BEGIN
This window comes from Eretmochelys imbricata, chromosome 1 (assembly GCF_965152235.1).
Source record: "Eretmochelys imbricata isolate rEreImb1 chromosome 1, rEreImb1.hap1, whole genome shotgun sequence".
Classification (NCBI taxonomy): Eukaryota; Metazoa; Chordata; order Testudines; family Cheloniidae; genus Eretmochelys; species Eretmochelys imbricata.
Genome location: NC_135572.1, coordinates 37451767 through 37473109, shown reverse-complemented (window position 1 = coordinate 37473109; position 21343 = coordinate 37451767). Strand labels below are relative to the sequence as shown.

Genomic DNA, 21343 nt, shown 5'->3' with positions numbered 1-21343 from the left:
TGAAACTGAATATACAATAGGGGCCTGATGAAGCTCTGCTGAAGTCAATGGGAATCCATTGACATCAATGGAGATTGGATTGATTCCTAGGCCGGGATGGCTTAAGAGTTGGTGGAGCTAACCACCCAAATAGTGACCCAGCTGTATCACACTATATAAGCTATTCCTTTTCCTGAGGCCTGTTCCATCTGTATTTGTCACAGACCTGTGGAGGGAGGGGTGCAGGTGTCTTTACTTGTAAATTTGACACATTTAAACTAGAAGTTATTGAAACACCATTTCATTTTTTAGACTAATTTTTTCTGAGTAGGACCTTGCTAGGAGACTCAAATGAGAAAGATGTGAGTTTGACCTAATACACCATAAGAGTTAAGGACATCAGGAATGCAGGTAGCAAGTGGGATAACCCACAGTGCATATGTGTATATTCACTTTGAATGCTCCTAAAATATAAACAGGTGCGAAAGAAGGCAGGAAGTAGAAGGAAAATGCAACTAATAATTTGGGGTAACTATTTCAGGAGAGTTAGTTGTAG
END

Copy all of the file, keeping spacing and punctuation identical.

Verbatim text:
This window comes from Eretmochelys imbricata, chromosome 1 (assembly GCF_965152235.1).
Source record: "Eretmochelys imbricata isolate rEreImb1 chromosome 1, rEreImb1.hap1, whole genome shotgun sequence".
Classification (NCBI taxonomy): Eukaryota; Metazoa; Chordata; order Testudines; family Cheloniidae; genus Eretmochelys; species Eretmochelys imbricata.
Genome location: NC_135572.1, coordinates 37451767 through 37473109, shown reverse-complemented (window position 1 = coordinate 37473109; position 21343 = coordinate 37451767). Strand labels below are relative to the sequence as shown.

Genomic DNA, 21343 nt, shown 5'->3' with positions numbered 1-21343 from the left:
TGAAACTGAATATACAATAGGGGCCTGATGAAGCTCTGCTGAAGTCAATGGGAATCCATTGACATCAATGGAGATTGGATTGATTCCTAGGCCGGGATGGCTTAAGAGTTGGTGGAGCTAACCACCCAAATAGTGACCCAGCTGTATCACACTATATAAGCTATTCCTTTTCCTGAGGCCTGTTCCATCTGTATTTGTCACAGACCTGTGGAGGGAGGGGTGCAGGTGTCTTTACTTGTAAATTTGACACATTTAAACTAGAAGTTATTGAAACACCATTTCATTTTTTAGACTAATTTTTTCTGAGTAGGACCTTGCTAGGAGACTCAAATGAGAAAGATGTGAGTTTGACCTAATACACCATAAGAGTTAAGGACATCAGGAATGCAGGTAGCAAGTGGGATAACCCACAGTGCATATGTGTATATTCACTTTGAATGCTCCTAAAATATAAACAGGTGCGAAAGAAGGCAGGAAGTAGAAGGAAAATGCAACTAATAATTTGGGGTAACTATTTCAGGAGAGTTAGTTGTAG